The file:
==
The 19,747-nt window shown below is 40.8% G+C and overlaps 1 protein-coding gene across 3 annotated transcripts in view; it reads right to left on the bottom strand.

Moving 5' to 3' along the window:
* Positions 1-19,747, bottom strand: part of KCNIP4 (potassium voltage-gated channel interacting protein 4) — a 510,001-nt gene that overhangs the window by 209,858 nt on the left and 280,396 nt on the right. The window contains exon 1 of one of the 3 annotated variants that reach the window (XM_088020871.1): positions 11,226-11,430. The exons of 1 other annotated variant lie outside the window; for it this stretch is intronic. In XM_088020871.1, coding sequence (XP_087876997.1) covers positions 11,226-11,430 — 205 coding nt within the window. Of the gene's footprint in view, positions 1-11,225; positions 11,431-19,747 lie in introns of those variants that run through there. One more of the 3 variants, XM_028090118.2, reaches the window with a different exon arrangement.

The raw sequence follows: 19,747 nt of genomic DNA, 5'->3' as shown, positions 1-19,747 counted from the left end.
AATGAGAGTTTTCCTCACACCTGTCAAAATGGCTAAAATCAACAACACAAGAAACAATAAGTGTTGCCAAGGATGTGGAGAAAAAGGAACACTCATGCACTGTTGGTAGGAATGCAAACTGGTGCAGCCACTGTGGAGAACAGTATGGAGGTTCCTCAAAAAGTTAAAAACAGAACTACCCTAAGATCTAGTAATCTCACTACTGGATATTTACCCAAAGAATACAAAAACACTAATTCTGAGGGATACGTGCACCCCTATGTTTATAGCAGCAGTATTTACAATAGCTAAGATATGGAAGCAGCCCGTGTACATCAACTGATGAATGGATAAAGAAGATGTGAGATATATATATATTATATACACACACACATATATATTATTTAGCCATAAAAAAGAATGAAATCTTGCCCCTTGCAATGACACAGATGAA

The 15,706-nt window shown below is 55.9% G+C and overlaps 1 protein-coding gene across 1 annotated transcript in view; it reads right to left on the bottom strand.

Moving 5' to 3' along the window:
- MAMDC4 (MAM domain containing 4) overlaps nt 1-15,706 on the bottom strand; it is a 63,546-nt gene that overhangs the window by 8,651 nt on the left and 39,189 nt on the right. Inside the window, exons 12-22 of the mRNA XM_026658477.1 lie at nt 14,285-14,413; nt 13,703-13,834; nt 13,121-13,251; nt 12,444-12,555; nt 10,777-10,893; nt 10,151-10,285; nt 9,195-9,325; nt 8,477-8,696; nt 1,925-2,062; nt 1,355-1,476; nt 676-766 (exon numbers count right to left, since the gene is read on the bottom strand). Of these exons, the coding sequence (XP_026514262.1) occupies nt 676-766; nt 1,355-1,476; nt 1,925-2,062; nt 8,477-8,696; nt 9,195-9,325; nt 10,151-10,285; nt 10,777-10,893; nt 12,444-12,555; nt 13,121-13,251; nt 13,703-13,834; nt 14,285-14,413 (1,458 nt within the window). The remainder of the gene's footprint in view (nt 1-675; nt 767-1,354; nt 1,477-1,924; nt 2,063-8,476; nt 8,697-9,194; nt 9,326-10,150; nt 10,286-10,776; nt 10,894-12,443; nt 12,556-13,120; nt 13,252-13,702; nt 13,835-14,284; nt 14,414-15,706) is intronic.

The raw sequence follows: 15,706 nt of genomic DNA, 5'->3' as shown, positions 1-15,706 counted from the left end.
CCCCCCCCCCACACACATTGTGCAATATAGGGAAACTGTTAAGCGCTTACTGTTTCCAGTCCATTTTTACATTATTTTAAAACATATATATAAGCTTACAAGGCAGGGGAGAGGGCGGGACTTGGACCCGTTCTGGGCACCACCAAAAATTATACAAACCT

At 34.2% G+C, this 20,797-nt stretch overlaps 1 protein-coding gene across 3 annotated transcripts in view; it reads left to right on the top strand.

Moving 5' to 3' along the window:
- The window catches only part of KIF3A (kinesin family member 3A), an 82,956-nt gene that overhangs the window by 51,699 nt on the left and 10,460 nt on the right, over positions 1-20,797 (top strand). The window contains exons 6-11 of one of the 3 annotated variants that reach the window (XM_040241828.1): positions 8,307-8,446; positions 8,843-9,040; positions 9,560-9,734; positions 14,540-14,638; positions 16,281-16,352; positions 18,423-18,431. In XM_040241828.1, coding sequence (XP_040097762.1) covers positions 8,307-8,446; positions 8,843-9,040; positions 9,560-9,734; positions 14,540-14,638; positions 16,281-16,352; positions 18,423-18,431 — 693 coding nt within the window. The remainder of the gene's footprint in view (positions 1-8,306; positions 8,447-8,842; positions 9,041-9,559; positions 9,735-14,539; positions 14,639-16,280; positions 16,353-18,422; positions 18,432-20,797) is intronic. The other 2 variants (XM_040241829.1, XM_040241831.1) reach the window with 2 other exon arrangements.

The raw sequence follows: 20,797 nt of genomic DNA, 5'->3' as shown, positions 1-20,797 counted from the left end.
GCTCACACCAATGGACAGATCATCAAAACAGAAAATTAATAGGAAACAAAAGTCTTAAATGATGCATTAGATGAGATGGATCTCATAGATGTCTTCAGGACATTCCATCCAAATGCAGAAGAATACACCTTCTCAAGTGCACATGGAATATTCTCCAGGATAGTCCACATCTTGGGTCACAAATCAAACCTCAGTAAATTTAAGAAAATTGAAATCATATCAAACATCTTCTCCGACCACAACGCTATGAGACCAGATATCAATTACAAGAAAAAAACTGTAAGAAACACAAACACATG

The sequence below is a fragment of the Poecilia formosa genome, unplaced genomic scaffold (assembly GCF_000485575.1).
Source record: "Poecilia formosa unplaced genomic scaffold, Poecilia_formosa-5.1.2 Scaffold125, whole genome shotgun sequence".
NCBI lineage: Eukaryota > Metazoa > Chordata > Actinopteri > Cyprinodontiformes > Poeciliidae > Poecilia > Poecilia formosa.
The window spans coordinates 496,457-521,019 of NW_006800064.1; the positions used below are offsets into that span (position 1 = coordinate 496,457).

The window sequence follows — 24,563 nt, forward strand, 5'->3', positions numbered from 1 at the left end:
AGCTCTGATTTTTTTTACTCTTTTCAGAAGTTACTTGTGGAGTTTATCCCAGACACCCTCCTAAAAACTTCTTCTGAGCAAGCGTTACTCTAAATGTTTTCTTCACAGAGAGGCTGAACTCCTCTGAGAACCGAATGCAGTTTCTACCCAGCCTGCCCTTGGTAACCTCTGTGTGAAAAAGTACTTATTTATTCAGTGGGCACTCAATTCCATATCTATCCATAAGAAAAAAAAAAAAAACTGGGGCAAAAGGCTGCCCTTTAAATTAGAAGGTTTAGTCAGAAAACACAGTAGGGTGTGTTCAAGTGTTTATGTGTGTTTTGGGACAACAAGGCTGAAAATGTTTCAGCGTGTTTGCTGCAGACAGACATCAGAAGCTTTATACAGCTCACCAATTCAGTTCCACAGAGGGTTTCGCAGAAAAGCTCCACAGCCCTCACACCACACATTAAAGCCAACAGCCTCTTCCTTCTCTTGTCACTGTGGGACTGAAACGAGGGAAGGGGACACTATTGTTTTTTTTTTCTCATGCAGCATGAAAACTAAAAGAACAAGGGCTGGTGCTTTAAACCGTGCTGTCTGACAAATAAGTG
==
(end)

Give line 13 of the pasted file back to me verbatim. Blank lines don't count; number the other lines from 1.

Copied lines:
- The window catches only part of KIF3A (kinesin family member 3A), an 82,956-nt gene that overhangs the window by 51,699 nt on the left and 10,460 nt on the right, over positions 1-20,797 (top strand). The window contains exons 6-11 of one of the 3 annotated variants that reach the window (XM_040241828.1): positions 8,307-8,446; positions 8,843-9,040; positions 9,560-9,734; positions 14,540-14,638; positions 16,281-16,352; positions 18,423-18,431. In XM_040241828.1, coding sequence (XP_040097762.1) covers positions 8,307-8,446; positions 8,843-9,040; positions 9,560-9,734; positions 14,540-14,638; positions 16,281-16,352; positions 18,423-18,431 — 693 coding nt within the window. The remainder of the gene's footprint in view (positions 1-8,306; positions 8,447-8,842; positions 9,041-9,559; positions 9,735-14,539; positions 14,639-16,280; positions 16,353-18,422; positions 18,432-20,797) is intronic. The other 2 variants (XM_040241829.1, XM_040241831.1) reach the window with 2 other exon arrangements.